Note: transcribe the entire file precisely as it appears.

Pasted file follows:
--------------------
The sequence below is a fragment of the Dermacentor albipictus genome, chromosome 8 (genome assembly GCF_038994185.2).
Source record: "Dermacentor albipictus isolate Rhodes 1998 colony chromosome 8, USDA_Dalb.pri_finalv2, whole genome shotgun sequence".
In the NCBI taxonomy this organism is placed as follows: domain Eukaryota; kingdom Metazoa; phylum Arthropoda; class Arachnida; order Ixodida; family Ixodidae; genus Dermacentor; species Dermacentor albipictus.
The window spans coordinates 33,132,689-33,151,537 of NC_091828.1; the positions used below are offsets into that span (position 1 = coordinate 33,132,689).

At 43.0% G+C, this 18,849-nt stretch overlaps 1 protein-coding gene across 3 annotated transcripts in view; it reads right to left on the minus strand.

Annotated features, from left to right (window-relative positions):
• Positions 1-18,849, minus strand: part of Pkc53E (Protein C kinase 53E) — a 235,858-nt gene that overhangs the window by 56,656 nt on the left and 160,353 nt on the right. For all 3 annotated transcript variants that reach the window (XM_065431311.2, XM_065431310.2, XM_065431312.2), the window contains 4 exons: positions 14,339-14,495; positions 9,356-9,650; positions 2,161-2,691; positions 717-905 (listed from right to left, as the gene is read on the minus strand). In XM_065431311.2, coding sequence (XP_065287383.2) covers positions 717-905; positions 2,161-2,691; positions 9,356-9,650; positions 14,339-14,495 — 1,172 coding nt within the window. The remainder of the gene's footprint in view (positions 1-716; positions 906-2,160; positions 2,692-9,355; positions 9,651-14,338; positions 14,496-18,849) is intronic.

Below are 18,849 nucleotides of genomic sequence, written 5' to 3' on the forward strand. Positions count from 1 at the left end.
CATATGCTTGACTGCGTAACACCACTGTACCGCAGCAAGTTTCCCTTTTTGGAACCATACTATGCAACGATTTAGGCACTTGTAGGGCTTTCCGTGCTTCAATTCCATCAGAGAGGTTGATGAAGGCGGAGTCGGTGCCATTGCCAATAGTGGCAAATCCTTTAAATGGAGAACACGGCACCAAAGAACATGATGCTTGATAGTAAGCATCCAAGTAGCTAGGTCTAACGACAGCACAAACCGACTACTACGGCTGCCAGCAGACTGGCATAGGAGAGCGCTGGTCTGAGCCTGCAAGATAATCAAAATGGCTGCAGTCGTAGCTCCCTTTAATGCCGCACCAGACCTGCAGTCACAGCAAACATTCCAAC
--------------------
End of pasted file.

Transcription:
The sequence below is a fragment of the Dermacentor albipictus genome, chromosome 8 (genome assembly GCF_038994185.2).
Source record: "Dermacentor albipictus isolate Rhodes 1998 colony chromosome 8, USDA_Dalb.pri_finalv2, whole genome shotgun sequence".
In the NCBI taxonomy this organism is placed as follows: domain Eukaryota; kingdom Metazoa; phylum Arthropoda; class Arachnida; order Ixodida; family Ixodidae; genus Dermacentor; species Dermacentor albipictus.
The window spans coordinates 33,132,689-33,151,537 of NC_091828.1; the positions used below are offsets into that span (position 1 = coordinate 33,132,689).

At 43.0% G+C, this 18,849-nt stretch overlaps 1 protein-coding gene across 3 annotated transcripts in view; it reads right to left on the minus strand.

Annotated features, from left to right (window-relative positions):
• Positions 1-18,849, minus strand: part of Pkc53E (Protein C kinase 53E) — a 235,858-nt gene that overhangs the window by 56,656 nt on the left and 160,353 nt on the right. For all 3 annotated transcript variants that reach the window (XM_065431311.2, XM_065431310.2, XM_065431312.2), the window contains 4 exons: positions 14,339-14,495; positions 9,356-9,650; positions 2,161-2,691; positions 717-905 (listed from right to left, as the gene is read on the minus strand). In XM_065431311.2, coding sequence (XP_065287383.2) covers positions 717-905; positions 2,161-2,691; positions 9,356-9,650; positions 14,339-14,495 — 1,172 coding nt within the window. The remainder of the gene's footprint in view (positions 1-716; positions 906-2,160; positions 2,692-9,355; positions 9,651-14,338; positions 14,496-18,849) is intronic.

Below are 18,849 nucleotides of genomic sequence, written 5' to 3' on the forward strand. Positions count from 1 at the left end.
CATATGCTTGACTGCGTAACACCACTGTACCGCAGCAAGTTTCCCTTTTTGGAACCATACTATGCAACGATTTAGGCACTTGTAGGGCTTTCCGTGCTTCAATTCCATCAGAGAGGTTGATGAAGGCGGAGTCGGTGCCATTGCCAATAGTGGCAAATCCTTTAAATGGAGAACACGGCACCAAAGAACATGATGCTTGATAGTAAGCATCCAAGTAGCTAGGTCTAACGACAGCACAAACCGACTACTACGGCTGCCAGCAGACTGGCATAGGAGAGCGCTGGTCTGAGCCTGCAAGATAATCAAAATGGCTGCAGTCGTAGCTCCCTTTAATGCCGCACCAGACCTGCAGTCACAGCAAACATTCCAAC